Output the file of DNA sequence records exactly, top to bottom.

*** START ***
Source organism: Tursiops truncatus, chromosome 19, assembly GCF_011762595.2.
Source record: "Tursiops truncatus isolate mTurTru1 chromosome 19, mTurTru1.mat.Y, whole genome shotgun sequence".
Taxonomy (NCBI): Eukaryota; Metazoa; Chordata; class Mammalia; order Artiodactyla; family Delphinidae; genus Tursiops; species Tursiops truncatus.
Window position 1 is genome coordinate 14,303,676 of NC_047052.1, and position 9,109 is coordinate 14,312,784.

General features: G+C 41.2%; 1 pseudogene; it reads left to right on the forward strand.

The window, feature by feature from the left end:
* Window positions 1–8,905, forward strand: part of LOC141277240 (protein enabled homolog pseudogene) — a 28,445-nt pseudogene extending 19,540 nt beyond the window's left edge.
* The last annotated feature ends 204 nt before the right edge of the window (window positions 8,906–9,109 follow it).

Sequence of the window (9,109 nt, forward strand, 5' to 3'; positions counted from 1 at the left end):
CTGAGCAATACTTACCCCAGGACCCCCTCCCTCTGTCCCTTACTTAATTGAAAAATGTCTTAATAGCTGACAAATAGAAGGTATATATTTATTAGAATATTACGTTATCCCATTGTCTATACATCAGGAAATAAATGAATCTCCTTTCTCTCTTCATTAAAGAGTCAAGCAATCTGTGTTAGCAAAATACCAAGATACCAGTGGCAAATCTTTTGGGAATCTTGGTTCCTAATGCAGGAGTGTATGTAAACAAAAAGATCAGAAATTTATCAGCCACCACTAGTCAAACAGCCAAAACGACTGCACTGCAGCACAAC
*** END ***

Source organism: Tursiops truncatus, chromosome 19, assembly GCF_011762595.2.
Source record: "Tursiops truncatus isolate mTurTru1 chromosome 19, mTurTru1.mat.Y, whole genome shotgun sequence".
Taxonomy (NCBI): Eukaryota; Metazoa; Chordata; class Mammalia; order Artiodactyla; family Delphinidae; genus Tursiops; species Tursiops truncatus.
Window position 1 is genome coordinate 14,303,676 of NC_047052.1, and position 9,109 is coordinate 14,312,784.

General features: G+C 41.2%; 1 pseudogene; it reads left to right on the forward strand.

The window, feature by feature from the left end:
* Window positions 1–8,905, forward strand: part of LOC141277240 (protein enabled homolog pseudogene) — a 28,445-nt pseudogene extending 19,540 nt beyond the window's left edge.
* The last annotated feature ends 204 nt before the right edge of the window (window positions 8,906–9,109 follow it).

Sequence of the window (9,109 nt, forward strand, 5' to 3'; positions counted from 1 at the left end):
CTGAGCAATACTTACCCCAGGACCCCCTCCCTCTGTCCCTTACTTAATTGAAAAATGTCTTAATAGCTGACAAATAGAAGGTATATATTTATTAGAATATTACGTTATCCCATTGTCTATACATCAGGAAATAAATGAATCTCCTTTCTCTCTTCATTAAAGAGTCAAGCAATCTGTGTTAGCAAAATACCAAGATACCAGTGGCAAATCTTTTGGGAATCTTGGTTCCTAATGCAGGAGTGTATGTAAACAAAAAGATCAGAAATTTATCAGCCACCACTAGTCAAACAGCCAAAACGACTGCACTGCAGCACAAC